Biomedical Spectroscopy and Imaging - Volume 3, issue 3
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Biomedical Spectroscopy and Imaging (BSI) is a multidisciplinary journal devoted to the timely publication of basic and applied research that uses spectroscopic and imaging techniques in different areas of life science including biology, biochemistry, biotechnology, bionanotechnology, environmental science, food science, pharmaceutical science, physiology and medicine. Scientists are encouraged to submit their work for publication in the form of original articles, brief communications, rapid communications, reviews and mini-reviews.
The journal is dedicated to providing a single forum for experts in spectroscopy and imaging as applied to biomedical problems, and also for life scientists who use these powerful methods for advancing their research work. BSI aims to promote communication, understanding and synergy across the diverse disciplines that rely on spectroscopy and imaging. It also encourages the submission of articles describing development of new devices and technologies, based on spectroscopy and imaging methods, for application in diverse areas including medicine, biomedical science, biomaterials science, environmental science, pharmaceutical science, proteomics, genomics, metabolomics, microbiology, biotechnology, genetic engineering, nanotechnology, etc.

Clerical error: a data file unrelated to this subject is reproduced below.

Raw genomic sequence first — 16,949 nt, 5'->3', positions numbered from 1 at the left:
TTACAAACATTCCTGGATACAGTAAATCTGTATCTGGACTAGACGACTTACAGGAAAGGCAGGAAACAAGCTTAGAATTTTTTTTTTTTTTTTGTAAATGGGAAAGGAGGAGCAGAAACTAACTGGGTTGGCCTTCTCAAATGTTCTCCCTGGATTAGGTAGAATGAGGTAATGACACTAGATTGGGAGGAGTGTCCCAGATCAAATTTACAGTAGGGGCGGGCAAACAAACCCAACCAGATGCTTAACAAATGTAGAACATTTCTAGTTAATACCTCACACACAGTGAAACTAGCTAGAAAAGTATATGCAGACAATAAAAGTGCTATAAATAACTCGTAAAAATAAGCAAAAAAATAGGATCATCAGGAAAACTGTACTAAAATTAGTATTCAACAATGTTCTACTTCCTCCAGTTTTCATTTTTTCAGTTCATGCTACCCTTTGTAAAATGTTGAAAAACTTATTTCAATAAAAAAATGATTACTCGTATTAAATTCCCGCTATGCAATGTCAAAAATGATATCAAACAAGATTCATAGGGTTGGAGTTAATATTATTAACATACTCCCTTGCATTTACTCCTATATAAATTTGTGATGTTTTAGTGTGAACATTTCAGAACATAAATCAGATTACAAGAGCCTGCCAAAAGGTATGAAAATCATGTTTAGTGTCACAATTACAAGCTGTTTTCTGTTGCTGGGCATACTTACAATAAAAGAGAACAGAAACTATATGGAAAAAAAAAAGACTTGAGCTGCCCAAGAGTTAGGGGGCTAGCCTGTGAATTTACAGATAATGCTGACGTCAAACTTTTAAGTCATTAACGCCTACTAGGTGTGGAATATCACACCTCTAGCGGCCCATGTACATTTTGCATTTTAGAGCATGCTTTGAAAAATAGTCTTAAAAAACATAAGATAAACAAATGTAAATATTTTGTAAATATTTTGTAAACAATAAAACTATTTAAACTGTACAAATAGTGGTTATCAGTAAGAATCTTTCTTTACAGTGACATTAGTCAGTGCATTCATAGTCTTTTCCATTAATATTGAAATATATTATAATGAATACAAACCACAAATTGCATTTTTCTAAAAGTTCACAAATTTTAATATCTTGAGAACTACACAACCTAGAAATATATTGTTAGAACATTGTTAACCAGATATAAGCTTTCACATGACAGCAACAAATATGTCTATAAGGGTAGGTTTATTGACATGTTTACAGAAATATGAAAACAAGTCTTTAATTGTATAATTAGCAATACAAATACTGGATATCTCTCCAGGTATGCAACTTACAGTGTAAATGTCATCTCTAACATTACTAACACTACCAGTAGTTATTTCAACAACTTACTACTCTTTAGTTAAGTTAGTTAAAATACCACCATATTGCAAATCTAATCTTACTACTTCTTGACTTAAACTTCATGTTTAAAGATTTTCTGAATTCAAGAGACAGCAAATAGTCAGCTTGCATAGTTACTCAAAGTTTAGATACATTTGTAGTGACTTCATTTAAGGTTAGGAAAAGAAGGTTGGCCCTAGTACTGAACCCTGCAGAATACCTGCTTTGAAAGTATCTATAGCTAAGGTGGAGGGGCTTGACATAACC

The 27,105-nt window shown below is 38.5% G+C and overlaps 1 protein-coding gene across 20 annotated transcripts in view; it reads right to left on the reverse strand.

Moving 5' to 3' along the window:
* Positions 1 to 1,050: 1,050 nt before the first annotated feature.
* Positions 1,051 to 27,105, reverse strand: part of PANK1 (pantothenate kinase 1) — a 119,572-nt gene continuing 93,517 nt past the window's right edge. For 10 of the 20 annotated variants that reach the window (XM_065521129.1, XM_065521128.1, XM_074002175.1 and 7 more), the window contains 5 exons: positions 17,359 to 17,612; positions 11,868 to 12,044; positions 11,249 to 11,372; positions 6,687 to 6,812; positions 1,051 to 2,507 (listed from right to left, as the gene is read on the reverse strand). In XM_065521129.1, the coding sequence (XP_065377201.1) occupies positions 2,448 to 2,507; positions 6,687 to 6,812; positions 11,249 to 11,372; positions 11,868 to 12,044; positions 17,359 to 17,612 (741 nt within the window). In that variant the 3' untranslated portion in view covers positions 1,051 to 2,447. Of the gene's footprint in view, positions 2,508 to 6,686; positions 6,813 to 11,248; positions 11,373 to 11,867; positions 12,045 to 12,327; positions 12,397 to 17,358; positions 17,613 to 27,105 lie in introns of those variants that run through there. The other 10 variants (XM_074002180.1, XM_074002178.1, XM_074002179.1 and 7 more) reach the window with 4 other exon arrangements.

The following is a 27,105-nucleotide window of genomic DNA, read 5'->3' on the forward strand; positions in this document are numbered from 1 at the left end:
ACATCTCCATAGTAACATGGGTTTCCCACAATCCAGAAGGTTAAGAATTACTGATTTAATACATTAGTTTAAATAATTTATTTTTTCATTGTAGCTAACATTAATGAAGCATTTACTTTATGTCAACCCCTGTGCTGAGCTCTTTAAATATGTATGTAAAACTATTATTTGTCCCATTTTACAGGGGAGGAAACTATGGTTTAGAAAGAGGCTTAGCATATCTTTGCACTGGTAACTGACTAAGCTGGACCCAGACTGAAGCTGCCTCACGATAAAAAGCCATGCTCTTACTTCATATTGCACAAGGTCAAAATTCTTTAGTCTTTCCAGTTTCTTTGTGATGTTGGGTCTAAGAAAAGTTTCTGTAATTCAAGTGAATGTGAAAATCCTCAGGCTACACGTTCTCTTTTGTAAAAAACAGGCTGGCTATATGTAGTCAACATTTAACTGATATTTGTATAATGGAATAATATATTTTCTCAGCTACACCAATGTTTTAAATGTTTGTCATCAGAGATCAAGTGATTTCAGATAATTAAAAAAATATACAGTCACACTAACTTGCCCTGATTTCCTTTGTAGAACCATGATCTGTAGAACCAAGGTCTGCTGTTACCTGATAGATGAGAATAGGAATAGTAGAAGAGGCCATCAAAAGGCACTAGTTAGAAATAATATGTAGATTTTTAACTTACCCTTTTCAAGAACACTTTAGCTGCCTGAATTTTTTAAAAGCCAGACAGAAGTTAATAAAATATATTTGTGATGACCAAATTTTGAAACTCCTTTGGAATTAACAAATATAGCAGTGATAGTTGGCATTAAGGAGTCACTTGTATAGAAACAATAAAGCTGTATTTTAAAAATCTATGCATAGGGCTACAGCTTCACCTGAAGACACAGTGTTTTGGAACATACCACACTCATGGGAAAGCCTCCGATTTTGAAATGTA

Abstract: Amylin is a small polypeptide that is implicated in type 2 diabetes. This article reviews the data and conclusions presented at the 2013 ECSBM meeting in Oxford about the aggregation mechanism of amylin into toxic oligomers and fibers. The process was studied using a pulse shaping method for collecting two-dimensional infrared (2D IR) spectra in order to monitor aggregation in real time. Isotope labeling was used to measure the secondary structure content of individual residues. It was found that prior to fiber formation, peptides aggregate into an intermediate that has parallel β-structure from residues 23–27, called the “FGAIL” region due…to its sequence. This region has long been implicated in the aggregation process, but with confusing and often contradictory experimental results. Our work using 2D IR spectroscopy has helped reconcile these perceived contradictions and provides a mechanism that helps explain sequence homology between species, drug inhibition, and aggregation kinetics.
Keywords: Amylin, infrared spectroscopy, 2D IR, aggregation pathway, intermediate
Abstract: Raman spectroscopy has shown considerable promise as a medical diagnostic tool. The technique is safe for use in vivo and is capable of rapid, objective assessment of neoplastic and inflammatory tissue enabling early diagnosis and targeted treatment. We review potential applications of Raman spectroscopy in the oesophagus, colon and breast where this new technology has the potential to revolutionise patient care.